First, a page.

Only a few events can be as memorable as having a baby. As you welcome your new bundle of joy, you realize this road is not all about roses and rainbows. If you are going through the so-called new mom stress, you are not alone. In fact, a study that surveyed more than 2,000 moms described motherhood as “stressful,” “tiring,” and “chaotic.”
While you may think you can quickly dismiss stress as nothing and just cope with it for the next few months or so, it’s not that simple. Stress, especially if it becomes chronic, can be dangerous to our bodies.
As a new parent, you will have to adjust to less sleep, while dealing with a changing body. Suddenly you are cooped up with too many demands. Several new moms do not know that this stage in life is a major transition where no one can be fully prepared. However, it is a continuous process, and you will learn to handle things better as time passes. While you are still struggling, here are some of the common stresses and how to manage them like a new supermom:
New mothers need to be up typically every two to three hours, especially in the first few weeks and months. Acute fatigue often results from periods of physical and mental activities or sleep loss. These two fit your case, but the good news is that you can reverse it through some simple methods, including:
Tag teaming with your partner
Have a schedule on who would do the feeding, especially the last one at night. Make sure you get as much sleep as you can when you are not looking after your baby.
Napping as much as your baby would allow
Newborns are naturally sleepy, and they can stay in dreamland for as much as 18 hours. This means: plenty of opportunities for you to get more sleep or do some house chores if you still have more time.
If you are living in an apartment, you can hear your partner feeding the baby and wondering what is going on. Instead of worrying, which inhibits sleep, listen to soothing music or try white noise. Trust your partner. Get more rest.
When your baby does not stop crying, it is both frustrating and worrisome. This has always been one of the most common new mom stress to deal with. Although it may seem endless, it is possible to learn how to soothe an unresponsive, upset, or even a colicky baby.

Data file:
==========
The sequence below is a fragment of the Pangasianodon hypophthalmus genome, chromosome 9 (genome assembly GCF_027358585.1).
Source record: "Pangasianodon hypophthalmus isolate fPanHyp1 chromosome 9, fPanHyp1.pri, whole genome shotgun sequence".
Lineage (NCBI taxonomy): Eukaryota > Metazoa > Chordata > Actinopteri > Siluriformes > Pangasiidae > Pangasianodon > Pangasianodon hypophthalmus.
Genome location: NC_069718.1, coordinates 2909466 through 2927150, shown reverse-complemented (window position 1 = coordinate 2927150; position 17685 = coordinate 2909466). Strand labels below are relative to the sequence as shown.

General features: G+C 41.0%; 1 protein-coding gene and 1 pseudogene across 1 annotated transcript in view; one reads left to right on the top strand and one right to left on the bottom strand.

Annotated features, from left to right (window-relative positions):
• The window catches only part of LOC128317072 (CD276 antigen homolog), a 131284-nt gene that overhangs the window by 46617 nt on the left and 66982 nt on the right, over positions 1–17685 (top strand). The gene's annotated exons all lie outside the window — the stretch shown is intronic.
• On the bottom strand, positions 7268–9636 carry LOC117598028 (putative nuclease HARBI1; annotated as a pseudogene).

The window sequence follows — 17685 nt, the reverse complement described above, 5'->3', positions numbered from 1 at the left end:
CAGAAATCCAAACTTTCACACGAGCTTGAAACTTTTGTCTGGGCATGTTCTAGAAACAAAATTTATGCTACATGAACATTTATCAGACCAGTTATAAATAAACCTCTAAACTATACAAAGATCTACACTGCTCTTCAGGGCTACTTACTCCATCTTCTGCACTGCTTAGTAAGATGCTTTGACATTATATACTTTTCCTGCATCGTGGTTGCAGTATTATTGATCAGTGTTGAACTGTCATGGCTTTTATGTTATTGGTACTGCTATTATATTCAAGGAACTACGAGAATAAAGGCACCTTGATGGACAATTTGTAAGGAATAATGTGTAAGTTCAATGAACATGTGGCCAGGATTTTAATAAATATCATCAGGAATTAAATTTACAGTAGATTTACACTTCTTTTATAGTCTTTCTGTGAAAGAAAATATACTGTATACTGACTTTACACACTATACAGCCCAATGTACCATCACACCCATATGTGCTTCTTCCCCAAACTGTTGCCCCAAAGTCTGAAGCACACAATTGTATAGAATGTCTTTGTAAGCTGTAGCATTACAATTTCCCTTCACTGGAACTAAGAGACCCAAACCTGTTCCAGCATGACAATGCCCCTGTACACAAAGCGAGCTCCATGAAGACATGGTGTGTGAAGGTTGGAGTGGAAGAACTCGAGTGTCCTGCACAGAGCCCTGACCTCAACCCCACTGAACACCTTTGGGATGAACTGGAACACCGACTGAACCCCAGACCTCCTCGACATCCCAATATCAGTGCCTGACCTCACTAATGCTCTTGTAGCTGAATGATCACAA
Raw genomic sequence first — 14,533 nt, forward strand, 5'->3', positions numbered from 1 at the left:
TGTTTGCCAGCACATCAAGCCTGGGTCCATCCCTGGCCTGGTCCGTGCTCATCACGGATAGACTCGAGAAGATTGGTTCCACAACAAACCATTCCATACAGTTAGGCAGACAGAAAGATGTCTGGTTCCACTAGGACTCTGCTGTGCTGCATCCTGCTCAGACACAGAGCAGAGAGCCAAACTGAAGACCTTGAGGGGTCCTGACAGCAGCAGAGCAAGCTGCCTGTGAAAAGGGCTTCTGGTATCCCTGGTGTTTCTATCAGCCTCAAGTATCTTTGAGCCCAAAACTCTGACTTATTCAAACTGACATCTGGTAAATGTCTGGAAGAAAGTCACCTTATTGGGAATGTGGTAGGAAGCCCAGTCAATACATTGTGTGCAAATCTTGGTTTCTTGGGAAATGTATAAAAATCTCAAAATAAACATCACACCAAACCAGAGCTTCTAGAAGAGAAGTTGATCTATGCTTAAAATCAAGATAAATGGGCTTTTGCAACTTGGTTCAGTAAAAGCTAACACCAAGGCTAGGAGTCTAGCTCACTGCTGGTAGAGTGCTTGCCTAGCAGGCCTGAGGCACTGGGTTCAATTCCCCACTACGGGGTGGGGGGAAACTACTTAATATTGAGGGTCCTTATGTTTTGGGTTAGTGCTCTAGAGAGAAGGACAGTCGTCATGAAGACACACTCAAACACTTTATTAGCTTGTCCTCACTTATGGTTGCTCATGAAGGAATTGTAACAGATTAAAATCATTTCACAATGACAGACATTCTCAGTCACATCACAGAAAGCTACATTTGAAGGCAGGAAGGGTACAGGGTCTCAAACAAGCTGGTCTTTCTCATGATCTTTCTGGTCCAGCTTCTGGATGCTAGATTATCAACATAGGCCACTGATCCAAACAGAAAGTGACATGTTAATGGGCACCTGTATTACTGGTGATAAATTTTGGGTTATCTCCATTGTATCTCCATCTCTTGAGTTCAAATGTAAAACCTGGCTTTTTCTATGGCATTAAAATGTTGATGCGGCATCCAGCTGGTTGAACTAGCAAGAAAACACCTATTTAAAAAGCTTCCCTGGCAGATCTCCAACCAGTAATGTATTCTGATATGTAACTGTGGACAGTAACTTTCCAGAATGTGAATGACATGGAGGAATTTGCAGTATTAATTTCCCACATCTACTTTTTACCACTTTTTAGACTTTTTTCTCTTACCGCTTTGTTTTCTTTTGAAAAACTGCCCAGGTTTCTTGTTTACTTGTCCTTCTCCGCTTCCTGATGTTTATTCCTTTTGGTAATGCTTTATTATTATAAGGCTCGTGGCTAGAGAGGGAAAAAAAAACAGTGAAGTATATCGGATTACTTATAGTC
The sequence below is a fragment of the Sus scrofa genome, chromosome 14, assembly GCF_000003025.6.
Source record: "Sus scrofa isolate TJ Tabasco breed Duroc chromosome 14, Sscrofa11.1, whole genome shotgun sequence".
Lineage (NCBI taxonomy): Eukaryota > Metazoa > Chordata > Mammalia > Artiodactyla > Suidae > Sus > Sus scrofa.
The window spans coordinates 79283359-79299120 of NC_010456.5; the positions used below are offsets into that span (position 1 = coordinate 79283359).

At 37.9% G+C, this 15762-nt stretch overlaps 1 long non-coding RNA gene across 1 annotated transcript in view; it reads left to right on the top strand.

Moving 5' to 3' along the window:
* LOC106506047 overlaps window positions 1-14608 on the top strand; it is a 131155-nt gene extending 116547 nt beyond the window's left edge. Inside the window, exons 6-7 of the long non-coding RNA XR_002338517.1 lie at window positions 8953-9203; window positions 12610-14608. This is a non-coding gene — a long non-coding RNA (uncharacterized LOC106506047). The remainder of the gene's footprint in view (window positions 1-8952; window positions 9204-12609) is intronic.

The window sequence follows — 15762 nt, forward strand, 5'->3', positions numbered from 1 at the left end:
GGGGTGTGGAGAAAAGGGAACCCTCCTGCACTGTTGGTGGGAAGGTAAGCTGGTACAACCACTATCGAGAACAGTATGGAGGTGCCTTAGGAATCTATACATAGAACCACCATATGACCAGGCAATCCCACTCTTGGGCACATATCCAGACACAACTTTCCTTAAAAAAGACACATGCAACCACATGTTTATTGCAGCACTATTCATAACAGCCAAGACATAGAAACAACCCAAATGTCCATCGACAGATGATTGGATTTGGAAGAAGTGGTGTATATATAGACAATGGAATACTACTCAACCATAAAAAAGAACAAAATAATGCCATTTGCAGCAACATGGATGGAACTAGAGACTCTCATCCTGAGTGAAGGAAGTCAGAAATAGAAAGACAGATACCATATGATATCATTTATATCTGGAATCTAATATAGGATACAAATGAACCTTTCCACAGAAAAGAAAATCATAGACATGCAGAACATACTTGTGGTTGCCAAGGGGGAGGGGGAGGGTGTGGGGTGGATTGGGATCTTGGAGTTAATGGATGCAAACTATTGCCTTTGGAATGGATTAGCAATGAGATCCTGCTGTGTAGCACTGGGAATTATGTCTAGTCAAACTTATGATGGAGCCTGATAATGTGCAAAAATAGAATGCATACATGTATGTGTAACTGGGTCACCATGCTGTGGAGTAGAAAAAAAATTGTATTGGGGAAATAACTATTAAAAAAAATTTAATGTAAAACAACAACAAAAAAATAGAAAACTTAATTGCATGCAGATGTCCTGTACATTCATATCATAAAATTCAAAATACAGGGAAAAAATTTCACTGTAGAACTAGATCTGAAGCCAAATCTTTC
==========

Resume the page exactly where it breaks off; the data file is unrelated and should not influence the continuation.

To start, you should know the reasons why babies cry, which include sleepiness, fatigue, dirty or wet diaper, and hunger. He or she may be overstimulated from an activity or noise. Another cause is that the baby has colic, milk allergy, or acid reflux. Some techniques to try are swinging your baby in your arms, taking your baby for a walk in a stroller, swaddling, and letting them lie on the side or their stomach.
No matter how inconsolable, never shake your baby, which is dangerous and results in 1,000 babies dying every year.
Irritating Arguments with Your Partner
New parents fight because both can be disoriented, cranky, and sleep-deprived. When the baby arrived, sleep becomes a shared thing, which is taken in shifts and discussed. It may be fine at first, but arguments can result in it because less sleep can be a shock to new parents. If you two can avoid competing on who is more tired than the other, it is possible to keep the peace.
If you have just taken a break and your baby starts to cry, your partner may tensely give you back the little one. New moms often complain that their husbands only spend time when their baby is happy. It always helps to develop a routine, especially ones that involve your partner. For instance, he can give your son a bath, which will be their bonding moment, so the baby does not always scream for mommy.
Worrying about Your Career
You cannot deny that having a baby will change your career and it is indeed worrisome. It is easy to have work-life balance issues, especially with the new schedules and duties. While every mother is different, it is important to understand there will be a period of adjustment. It can feel overwhelming but it is normal and the adjustment period is not infinite. Millions of moms around the world have gone back to work after having a baby without problems and you can, too.
Insecurity about Your Body
Having a baby is accompanied by a few extra pounds and some sagging in the parts of your body that were firm before. Some body insecurities are because of C-section scars, which can still fade to a very thin line in about a year or two. If it truly bothers you, some over-the-counter topical gels can help make it less visible.
Sagging breasts are also common in the new mom stress category. This cannot be fixed unless you plan to have plastic surgery. However, exercises can also help. They aid in toning the pectoral muscles located around the breasts. You will need some assistance to know what routines to do. While you are at it, you should try some of the best cardio machines, which can also be useful in targeting stomach flab.
Cramps can still go on even after you have your baby. You will also have some pains about your sore breasts, which can be quite heavy, especially the first few weeks. Some new moms even complain about aching all over, as if they had a boxing match.
Typically, what causes these complaints are the contortions and pushing that occurred during labor. These pains should not worry you too much because they are only natural and last just for a few days. They can be treated with over-the-counter painkillers your physician prescribed.
Take all the tips above into consideration to help you deal with mom stress. Soon enough, you will find that things are going better as your body adjusts to your new responsibilities.